It is also necessarily collective on epistemological grounds-to facilitate the development of expertise. Someone who did not find something is providing others with knowledge, the best knowledge, that of absence (what does not work)-yet he gets little or no credit for it. He is a central part of the process with incentives going to others and, what is worse, gets no respect.

I am an ingrate toward the man whose overconfidence caused him to open a restaurant and fail, enjoying my nice meal while he is probably eating canned tuna.

In order to progress, modern society should be treating ruined entrepreneurs in the same way we honor dead soldiers, perhaps not with as much honor, but using exactly the same logic (the entrepreneur is still alive, thought perhaps morally broken and socially stigmatized, particularly if he lives in Japan.) For there is no such thing as a failed soldier, dead or alive (unless he acted in a cowardly manner)-likewise, there is no such thing as a failed entrepreneur or failed scientific researcher, any more than there is a successful babbler, philosophaster, commentator, consultant, lobbyist, or business school professor who does not take personals risks. (Sorry.)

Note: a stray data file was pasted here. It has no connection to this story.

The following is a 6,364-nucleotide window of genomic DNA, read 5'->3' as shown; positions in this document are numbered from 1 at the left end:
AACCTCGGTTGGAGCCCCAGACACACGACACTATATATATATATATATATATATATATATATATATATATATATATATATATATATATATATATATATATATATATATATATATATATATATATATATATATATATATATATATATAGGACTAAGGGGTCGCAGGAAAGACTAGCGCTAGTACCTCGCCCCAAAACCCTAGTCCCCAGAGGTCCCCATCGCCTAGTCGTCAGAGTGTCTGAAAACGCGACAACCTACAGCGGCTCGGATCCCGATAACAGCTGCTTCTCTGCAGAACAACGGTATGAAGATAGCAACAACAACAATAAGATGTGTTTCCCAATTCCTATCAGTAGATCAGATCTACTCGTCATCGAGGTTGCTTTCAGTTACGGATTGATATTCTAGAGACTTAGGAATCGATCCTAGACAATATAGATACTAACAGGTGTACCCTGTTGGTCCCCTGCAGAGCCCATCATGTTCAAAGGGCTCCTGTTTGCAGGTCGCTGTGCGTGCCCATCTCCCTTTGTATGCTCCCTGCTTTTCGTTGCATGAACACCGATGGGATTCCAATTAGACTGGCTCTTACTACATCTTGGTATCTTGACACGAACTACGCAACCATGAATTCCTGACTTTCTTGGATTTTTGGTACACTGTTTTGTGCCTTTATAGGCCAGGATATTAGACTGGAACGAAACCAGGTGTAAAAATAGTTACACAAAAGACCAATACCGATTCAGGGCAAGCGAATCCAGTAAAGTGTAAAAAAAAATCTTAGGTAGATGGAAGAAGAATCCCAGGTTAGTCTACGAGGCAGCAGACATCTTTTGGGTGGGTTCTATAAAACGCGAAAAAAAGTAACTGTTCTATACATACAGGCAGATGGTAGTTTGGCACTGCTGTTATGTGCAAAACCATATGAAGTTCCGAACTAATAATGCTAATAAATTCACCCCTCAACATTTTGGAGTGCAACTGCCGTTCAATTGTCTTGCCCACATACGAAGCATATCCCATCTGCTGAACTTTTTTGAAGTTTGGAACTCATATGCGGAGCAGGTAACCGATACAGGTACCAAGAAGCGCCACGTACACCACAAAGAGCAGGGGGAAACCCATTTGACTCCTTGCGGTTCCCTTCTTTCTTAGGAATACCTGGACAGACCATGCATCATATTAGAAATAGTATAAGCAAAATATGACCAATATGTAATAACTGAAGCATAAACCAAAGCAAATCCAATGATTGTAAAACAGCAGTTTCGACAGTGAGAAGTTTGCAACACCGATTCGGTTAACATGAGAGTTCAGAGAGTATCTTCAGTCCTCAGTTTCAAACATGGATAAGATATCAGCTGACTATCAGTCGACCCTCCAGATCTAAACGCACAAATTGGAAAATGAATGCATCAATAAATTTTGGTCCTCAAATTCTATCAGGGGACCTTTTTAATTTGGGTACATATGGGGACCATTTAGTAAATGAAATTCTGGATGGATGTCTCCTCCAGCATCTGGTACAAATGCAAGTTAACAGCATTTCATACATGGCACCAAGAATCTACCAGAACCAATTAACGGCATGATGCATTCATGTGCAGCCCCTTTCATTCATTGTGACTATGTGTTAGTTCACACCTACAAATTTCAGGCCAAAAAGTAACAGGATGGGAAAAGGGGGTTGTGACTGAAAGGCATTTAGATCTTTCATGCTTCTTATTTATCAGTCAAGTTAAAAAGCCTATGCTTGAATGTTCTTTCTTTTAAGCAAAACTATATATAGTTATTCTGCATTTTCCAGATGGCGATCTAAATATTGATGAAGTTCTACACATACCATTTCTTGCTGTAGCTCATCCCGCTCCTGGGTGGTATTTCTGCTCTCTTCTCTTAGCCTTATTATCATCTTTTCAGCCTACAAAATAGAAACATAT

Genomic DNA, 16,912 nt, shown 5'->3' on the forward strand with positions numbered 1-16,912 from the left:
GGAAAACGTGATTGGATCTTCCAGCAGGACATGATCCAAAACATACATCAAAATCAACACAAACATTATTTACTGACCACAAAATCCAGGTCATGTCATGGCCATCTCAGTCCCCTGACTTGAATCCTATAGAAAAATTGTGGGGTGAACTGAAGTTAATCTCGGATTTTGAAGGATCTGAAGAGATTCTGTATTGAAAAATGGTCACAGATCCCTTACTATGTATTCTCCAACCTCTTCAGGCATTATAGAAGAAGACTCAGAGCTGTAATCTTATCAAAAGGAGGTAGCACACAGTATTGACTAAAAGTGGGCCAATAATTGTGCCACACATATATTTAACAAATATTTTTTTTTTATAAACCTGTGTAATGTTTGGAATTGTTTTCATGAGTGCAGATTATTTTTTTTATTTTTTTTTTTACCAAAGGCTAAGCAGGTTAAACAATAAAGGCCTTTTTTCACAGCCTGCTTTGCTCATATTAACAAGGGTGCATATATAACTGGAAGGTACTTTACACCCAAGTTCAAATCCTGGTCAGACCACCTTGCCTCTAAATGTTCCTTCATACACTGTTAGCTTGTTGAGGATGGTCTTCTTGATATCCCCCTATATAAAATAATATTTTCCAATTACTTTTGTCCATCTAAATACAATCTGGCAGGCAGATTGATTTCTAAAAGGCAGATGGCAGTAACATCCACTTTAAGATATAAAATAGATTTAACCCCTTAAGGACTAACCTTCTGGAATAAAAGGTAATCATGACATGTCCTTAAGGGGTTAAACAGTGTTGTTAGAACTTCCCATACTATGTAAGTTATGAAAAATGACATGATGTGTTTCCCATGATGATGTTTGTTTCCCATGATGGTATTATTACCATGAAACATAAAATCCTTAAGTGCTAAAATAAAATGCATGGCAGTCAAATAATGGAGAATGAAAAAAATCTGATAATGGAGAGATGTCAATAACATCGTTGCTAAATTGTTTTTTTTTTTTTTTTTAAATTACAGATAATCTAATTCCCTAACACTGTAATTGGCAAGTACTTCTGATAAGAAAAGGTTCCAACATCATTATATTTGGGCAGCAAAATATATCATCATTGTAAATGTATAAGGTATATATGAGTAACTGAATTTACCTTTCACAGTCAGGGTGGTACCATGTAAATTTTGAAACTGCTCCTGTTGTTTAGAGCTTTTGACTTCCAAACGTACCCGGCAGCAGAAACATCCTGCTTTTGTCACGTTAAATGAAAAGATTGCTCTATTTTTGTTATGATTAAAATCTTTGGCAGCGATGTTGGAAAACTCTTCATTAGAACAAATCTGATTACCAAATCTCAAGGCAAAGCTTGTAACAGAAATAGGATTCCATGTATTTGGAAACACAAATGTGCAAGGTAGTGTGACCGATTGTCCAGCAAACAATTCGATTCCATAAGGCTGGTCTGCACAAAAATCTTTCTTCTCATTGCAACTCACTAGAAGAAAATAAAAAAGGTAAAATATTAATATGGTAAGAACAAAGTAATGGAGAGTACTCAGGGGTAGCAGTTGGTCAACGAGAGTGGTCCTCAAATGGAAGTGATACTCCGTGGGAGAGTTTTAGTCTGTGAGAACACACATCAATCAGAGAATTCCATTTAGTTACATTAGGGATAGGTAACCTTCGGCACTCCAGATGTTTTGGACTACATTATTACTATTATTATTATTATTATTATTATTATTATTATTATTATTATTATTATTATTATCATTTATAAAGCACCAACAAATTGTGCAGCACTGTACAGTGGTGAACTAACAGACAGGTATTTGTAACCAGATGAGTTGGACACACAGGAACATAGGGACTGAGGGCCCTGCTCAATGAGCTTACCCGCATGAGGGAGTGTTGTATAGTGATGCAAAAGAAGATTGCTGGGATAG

Psychologists label "overconfidence" a disease, blinding people to the odds of success when engaging in ventures. But there is a difference between benign, heroic type of risk taking that is beneficial to others, in the antifragile case and the nastier modern type related to negative Black Swans, such as the overconfidence of "scientists" computing the risks of harm from the Fukushima reactor. In the case of the former, what they call overconfidence is a good thing, not something to medicate.

Nassim Taleb, Antifragile, 2012

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September 26:

Did you know

  • ...that Valrhona, a company based in the small town of Tain l'Hermitage in the Rhône Valley in France, is one of the world's leading manufacturers of high-quality chocolate?
  • ... that Hollywood accounting is the practice of distributing the profit earned by a large project to corporate entities which, though distinct from the one responsible for the project itself, are typically owned by the same people, with the net result of reducing the project's profit by a substantial margin, sometimes even eliminating it altogether.